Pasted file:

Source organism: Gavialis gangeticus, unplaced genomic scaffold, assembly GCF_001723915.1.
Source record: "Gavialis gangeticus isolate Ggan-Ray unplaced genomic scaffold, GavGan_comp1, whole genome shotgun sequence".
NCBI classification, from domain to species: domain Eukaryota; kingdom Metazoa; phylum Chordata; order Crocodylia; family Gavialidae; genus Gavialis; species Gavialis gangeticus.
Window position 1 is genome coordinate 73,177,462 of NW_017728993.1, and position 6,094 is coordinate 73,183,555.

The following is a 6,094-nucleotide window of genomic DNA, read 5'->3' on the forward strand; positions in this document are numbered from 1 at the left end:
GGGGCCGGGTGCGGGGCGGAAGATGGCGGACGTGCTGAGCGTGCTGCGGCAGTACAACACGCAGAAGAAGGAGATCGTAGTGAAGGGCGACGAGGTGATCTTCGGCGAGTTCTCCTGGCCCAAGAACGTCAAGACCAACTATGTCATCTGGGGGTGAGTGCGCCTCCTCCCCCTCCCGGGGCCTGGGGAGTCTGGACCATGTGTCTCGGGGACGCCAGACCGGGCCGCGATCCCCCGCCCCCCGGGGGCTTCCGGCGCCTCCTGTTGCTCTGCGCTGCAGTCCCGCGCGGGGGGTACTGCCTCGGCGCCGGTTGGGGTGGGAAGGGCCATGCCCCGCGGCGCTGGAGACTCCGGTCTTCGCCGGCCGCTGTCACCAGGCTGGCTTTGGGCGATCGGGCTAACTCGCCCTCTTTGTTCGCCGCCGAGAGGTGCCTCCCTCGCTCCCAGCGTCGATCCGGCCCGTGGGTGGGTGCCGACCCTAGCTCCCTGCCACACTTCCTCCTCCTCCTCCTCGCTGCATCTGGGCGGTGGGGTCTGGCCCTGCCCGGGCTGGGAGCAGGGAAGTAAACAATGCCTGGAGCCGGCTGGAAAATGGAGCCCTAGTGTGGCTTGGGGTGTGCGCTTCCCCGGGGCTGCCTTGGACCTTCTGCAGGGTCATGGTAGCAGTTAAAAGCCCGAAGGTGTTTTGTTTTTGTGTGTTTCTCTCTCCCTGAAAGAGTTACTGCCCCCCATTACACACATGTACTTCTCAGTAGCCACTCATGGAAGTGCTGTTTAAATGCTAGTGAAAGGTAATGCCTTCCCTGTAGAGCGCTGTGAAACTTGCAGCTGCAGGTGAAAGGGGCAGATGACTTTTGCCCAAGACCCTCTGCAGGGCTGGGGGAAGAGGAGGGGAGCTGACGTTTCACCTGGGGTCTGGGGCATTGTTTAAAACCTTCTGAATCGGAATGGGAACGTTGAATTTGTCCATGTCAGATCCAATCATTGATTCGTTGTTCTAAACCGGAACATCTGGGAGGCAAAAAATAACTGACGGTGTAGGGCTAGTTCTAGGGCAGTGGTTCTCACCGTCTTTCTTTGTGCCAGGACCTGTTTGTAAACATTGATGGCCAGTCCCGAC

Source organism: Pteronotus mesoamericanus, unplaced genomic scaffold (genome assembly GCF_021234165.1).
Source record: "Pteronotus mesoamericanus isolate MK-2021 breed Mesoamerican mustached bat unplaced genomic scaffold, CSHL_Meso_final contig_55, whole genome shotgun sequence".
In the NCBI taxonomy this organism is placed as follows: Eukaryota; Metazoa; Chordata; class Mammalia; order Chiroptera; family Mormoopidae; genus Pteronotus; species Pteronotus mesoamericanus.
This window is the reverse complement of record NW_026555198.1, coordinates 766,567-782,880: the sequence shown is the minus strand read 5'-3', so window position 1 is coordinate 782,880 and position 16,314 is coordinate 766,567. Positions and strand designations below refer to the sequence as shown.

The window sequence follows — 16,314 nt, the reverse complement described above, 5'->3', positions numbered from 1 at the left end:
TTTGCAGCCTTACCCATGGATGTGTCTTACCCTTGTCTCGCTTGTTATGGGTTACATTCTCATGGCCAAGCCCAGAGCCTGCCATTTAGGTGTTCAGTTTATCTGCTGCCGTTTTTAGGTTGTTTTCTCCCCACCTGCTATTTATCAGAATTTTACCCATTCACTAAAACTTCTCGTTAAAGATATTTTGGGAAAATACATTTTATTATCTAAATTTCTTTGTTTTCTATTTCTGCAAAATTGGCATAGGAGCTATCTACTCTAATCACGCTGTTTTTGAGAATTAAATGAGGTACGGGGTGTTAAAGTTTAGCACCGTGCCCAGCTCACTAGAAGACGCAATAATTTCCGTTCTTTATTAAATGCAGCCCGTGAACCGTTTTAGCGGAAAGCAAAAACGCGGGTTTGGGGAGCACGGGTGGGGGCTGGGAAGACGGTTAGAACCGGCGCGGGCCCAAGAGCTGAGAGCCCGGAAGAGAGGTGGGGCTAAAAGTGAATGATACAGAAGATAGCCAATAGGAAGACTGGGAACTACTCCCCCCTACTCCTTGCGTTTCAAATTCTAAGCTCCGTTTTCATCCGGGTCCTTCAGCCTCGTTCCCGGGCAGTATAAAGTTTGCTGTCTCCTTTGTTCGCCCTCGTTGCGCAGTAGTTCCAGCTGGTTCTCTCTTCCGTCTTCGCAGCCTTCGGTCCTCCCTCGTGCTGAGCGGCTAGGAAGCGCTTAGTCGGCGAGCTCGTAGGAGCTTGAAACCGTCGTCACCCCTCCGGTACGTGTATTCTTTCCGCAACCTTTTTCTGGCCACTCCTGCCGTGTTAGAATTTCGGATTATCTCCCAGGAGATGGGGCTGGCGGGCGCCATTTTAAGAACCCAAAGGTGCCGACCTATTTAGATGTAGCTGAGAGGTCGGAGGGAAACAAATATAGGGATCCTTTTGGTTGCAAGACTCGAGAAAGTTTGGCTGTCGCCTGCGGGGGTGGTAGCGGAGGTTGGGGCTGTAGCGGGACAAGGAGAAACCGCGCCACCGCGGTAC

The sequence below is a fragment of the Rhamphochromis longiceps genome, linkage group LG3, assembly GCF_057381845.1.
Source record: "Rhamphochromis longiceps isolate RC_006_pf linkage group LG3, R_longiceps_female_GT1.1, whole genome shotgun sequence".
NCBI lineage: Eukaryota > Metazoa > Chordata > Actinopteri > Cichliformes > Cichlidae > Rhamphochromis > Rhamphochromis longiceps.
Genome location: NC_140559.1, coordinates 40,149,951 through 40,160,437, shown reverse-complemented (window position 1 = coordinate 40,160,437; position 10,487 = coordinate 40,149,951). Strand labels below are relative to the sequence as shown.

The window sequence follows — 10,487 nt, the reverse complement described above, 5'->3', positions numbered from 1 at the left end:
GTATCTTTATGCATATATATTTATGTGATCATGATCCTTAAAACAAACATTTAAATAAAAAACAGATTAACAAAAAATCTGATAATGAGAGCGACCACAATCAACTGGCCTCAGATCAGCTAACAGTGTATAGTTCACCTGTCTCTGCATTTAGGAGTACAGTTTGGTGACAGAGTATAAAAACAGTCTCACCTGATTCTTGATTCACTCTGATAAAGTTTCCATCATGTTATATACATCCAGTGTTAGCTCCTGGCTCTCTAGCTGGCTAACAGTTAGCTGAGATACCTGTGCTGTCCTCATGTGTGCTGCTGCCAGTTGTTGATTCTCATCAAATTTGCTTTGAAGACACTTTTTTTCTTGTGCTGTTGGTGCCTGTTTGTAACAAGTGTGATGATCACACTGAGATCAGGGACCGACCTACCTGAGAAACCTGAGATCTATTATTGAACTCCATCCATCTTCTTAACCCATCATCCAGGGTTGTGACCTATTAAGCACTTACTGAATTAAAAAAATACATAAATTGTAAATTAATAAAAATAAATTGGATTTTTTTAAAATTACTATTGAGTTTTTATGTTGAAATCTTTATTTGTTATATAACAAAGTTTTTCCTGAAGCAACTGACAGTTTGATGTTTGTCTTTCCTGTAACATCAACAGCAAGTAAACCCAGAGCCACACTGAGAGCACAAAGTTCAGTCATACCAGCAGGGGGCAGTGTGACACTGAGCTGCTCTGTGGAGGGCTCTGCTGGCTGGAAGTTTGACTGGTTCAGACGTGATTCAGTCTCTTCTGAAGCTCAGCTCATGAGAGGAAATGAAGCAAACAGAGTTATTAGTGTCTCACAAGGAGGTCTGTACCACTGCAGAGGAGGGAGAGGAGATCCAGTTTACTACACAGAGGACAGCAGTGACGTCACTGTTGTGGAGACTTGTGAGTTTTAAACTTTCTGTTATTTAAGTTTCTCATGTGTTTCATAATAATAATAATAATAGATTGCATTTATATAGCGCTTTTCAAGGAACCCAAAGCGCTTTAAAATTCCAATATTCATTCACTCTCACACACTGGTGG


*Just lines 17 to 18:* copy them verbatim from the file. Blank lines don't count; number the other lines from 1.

The window sequence follows — 10,487 nt, the reverse complement described above, 5'->3', positions numbered from 1 at the left end:
GTATCTTTATGCATATATATTTATGTGATCATGATCCTTAAAACAAACATTTAAATAAAAAACAGATTAACAAAAAATCTGATAATGAGAGCGACCACAATCAACTGGCCTCAGATCAGCTAACAGTGTATAGTTCACCTGTCTCTGCATTTAGGAGTACAGTTTGGTGACAGAGTATAAAAACAGTCTCACCTGATTCTTGATTCACTCTGATAAAGTTTCCATCATGTTATATACATCCAGTGTTAGCTCCTGGCTCTCTAGCTGGCTAACAGTTAGCTGAGATACCTGTGCTGTCCTCATGTGTGCTGCTGCCAGTTGTTGATTCTCATCAAATTTGCTTTGAAGACACTTTTTTTCTTGTGCTGTTGGTGCCTGTTTGTAACAAGTGTGATGATCACACTGAGATCAGGGACCGACCTACCTGAGAAACCTGAGATCTATTATTGAACTCCATCCATCTTCTTAACCCATCATCCAGGGTTGTGACCTATTAAGCACTTACTGAATTAAAAAAATACATAAATTGTAAATTAATAAAAATAAATTGGATTTTTTTAAAATTACTATTGAGTTTTTATGTTGAAATCTTTATTTGTTATATAACAAAGTTTTTCCTGAAGCAACTGACAGTTTGATGTTTGTCTTTCCTGTAACATCAACAGCAAGTAAACCCAGAGCCACACTGAGAGCACAAAGTTCAGTCATACCAGCAGGGGGCAGTGTGACACTGAGCTGCTCTGTGGAGGGCTCTGCTGGCTGGAAGTTTGACTGGTTCAGACGTGATTCAGTCTCTTCTGAAGCTCAGCTCATGAGAGGAAATGAAGCAAACAGAGTTATTAGTGTCTCACAAGGAGGTCTGTACCACTGCAGAGGAGGGAGAGGAGATCCAGTTTACTACACAGAGGACAGCAGTGACGTCACTGTTGTGGAGACTTGTGAGTTTTAAACTTTCTGTTATTTAAGTTTCTCATGTGTTTCATAATAATAATAATAATAGATTGCATTTATATAGCGCTTTTCAAGGAACCCAAAGCGCTTTAAAATTCCAATATTCATTCACTCTCACACACTGGTGG